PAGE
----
Indian-born imaging scientist awarded Lemelson-MIT Prize for his ultra-fast imaging system

Indian-born imaging scientist awarded Lemelson-MIT Prize for his ultra-fast imaging system

Washington (ISJ) ? Indian-born imaging scientist and social impact inventor Ramesh Raskar is the 2016 recipient of the $500,000 Lemelson-MIT Prize. A pioneer in the field of vision technologies, Raskar has invented a camera that operates at the speed of light to see around corners and do-it-yourself tools for medical imaging of the eye.

Raskar is the founder of the Camera Culture research group at the MIT Media Lab and associate professor of media arts and sciences at MIT. He is a pioneer in the fields of imaging, computer vision and machine learning and his novel imaging platforms offer an understanding of the world that far exceeds human ability.

?Raskar is a multi-faceted leader as an inventor, educator, change maker and exemplar connector,? said Stephanie Couch, executive director of the Lemelson-MIT Program. ?In addition to creating his own remarkable inventions, he is working to connect communities and inventors all over the world to create positive change.?

The Lemelson-MIT Prize honors outstanding mid-career inventors improving the world through technological invention and demonstrating a commitment to mentorship in science, technology, engineering, and mathematics (STEM).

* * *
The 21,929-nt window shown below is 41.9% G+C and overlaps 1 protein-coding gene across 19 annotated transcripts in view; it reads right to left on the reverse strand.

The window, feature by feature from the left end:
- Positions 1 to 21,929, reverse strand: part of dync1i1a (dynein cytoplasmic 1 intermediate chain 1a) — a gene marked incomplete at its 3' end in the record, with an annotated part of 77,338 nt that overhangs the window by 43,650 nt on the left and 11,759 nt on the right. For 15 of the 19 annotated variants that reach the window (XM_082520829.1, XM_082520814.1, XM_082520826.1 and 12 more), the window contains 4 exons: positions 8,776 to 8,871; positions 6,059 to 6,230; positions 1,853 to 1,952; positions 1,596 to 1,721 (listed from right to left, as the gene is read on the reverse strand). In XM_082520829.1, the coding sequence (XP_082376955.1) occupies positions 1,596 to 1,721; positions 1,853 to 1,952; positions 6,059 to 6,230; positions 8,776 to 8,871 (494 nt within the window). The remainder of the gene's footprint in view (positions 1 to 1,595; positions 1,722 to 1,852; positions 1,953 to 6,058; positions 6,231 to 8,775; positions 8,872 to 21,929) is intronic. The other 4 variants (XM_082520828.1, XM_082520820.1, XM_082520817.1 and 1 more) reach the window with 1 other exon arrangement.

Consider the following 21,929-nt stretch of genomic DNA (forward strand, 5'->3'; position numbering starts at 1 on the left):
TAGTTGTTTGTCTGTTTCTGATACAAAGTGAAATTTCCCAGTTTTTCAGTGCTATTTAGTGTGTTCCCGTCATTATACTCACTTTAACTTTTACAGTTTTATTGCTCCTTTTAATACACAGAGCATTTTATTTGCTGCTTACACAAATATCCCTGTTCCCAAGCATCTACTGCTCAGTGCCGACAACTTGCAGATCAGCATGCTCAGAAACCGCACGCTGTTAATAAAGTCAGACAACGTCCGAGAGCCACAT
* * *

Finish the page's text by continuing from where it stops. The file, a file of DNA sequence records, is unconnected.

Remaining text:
In 2012, Raskar co-created femtophotography, an advanced form of photography allowing cameras to see around corners. The technology, currently in development for commercialization, uses ultrafast imaging to capture light at 1 trillion frames per second, allowing the camera to create slow motion videos of light in motion.

Its potential future applications include, avoiding car collisions at blind spots; detecting survivors in fire and rescue situations; and performing endoscopy and medical imaging to eliminate the need of an X-ray. Raskar is continuing this research to make the seemingly impossible possible ? from reading a book without opening the cover to capturing images of out-of-sight objects using sound waves.

Raskar is the co-founder of EyeNetra, an inexpensive, disruptive eye-care platform that spun out of Media Lab research. EyeNetra enables on-demand eye testing in remote locations via a hand-held technology that snaps onto a mobile device. When looking into the binocular the user is provided with interactive cues to rapidly calculate a prescription for eyeglasses. The technology was created to eliminate the need for expensive diagnostic tools in the developing world. The young company has performed eye-tests for hundreds of thousands of subjects and is currently active in the U.S., Brazil, and India.

Source: MIT

Image courtesy: MIT

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